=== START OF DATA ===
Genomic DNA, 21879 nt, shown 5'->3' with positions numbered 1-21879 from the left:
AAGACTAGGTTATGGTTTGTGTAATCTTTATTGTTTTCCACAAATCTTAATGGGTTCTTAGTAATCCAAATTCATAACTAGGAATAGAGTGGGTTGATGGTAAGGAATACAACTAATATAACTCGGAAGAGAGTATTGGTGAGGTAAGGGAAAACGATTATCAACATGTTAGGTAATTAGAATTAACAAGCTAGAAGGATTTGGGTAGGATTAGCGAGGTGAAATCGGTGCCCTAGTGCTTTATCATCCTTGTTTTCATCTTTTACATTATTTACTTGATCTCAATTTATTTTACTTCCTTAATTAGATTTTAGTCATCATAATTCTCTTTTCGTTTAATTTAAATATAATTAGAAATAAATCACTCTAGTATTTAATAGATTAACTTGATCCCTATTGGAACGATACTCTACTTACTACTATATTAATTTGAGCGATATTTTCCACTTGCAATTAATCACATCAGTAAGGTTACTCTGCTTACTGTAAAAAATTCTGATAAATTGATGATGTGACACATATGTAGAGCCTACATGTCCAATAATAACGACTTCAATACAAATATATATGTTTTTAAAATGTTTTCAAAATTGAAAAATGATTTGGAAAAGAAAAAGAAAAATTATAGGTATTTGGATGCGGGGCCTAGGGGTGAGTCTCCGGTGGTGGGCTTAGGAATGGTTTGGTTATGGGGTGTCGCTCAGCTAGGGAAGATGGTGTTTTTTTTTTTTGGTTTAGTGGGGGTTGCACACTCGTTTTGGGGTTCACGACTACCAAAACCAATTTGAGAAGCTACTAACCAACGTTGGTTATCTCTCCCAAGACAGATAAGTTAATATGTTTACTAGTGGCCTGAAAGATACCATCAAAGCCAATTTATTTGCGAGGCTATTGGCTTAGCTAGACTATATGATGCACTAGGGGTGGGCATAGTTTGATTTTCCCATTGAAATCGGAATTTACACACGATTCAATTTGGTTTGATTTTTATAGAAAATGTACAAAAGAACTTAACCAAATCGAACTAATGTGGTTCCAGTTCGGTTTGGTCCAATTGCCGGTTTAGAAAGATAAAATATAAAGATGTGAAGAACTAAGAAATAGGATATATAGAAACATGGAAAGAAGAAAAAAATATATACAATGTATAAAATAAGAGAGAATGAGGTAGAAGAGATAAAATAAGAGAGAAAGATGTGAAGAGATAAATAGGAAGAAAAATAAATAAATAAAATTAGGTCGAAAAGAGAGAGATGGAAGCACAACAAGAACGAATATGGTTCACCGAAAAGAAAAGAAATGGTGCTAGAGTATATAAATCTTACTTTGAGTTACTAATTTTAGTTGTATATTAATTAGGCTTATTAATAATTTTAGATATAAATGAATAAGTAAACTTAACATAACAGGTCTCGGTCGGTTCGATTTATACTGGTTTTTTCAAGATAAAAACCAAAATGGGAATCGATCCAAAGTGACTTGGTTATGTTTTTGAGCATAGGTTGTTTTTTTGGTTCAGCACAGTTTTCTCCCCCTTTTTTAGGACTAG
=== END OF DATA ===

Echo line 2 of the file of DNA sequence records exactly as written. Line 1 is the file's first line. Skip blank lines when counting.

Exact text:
AAGACTAGGTTATGGTTTGTGTAATCTTTATTGTTTTCCACAAATCTTAATGGGTTCTTAGTAATCCAAATTCATAACTAGGAATAGAGTGGGTTGATGGTAAGGAATACAACTAATATAACTCGGAAGAGAGTATTGGTGAGGTAAGGGAAAACGATTATCAACATGTTAGGTAATTAGAATTAACAAGCTAGAAGGATTTGGGTAGGATTAGCGAGGTGAAATCGGTGCCCTAGTGCTTTATCATCCTTGTTTTCATCTTTTACATTATTTACTTGATCTCAATTTATTTTACTTCCTTAATTAGATTTTAGTCATCATAATTCTCTTTTCGTTTAATTTAAATATAATTAGAAATAAATCACTCTAGTATTTAATAGATTAACTTGATCCCTATTGGAACGATACTCTACTTACTACTATATTAATTTGAGCGATATTTTCCACTTGCAATTAATCACATCAGTAAGGTTACTCTGCTTACTGTAAAAAATTCTGATAAATTGATGATGTGACACATATGTAGAGCCTACATGTCCAATAATAACGACTTCAATACAAATATATATGTTTTTAAAATGTTTTCAAAATTGAAAAATGATTTGGAAAAGAAAAAGAAAAATTATAGGTATTTGGATGCGGGGCCTAGGGGTGAGTCTCCGGTGGTGGGCTTAGGAATGGTTTGGTTATGGGGTGTCGCTCAGCTAGGGAAGATGGTGTTTTTTTTTTTTGGTTTAGTGGGGGTTGCACACTCGTTTTGGGGTTCACGACTACCAAAACCAATTTGAGAAGCTACTAACCAACGTTGGTTATCTCTCCCAAGACAGATAAGTTAATATGTTTACTAGTGGCCTGAAAGATACCATCAAAGCCAATTTATTTGCGAGGCTATTGGCTTAGCTAGACTATATGATGCACTAGGGGTGGGCATAGTTTGATTTTCCCATTGAAATCGGAATTTACACACGATTCAATTTGGTTTGATTTTTATAGAAAATGTACAAAAGAACTTAACCAAATCGAACTAATGTGGTTCCAGTTCGGTTTGGTCCAATTGCCGGTTTAGAAAGATAAAATATAAAGATGTGAAGAACTAAGAAATAGGATATATAGAAACATGGAAAGAAGAAAAAAATATATACAATGTATAAAATAAGAGAGAATGAGGTAGAAGAGATAAAATAAGAGAGAAAGATGTGAAGAGATAAATAGGAAGAAAAATAAATAAATAAAATTAGGTCGAAAAGAGAGAGATGGAAGCACAACAAGAACGAATATGGTTCACCGAAAAGAAAAGAAATGGTGCTAGAGTATATAAATCTTACTTTGAGTTACTAATTTTAGTTGTATATTAATTAGGCTTATTAATAATTTTAGATATAAATGAATAAGTAAACTTAACATAACAGGTCTCGGTCGGTTCGATTTATACTGGTTTTTTCAAGATAAAAACCAAAATGGGAATCGATCCAAAGTGACTTGGTTATGTTTTTGAGCATAGGTTGTTTTTTTGGTTCAGCACAGTTTTCTCCCCCTTTTTTAGGACTAG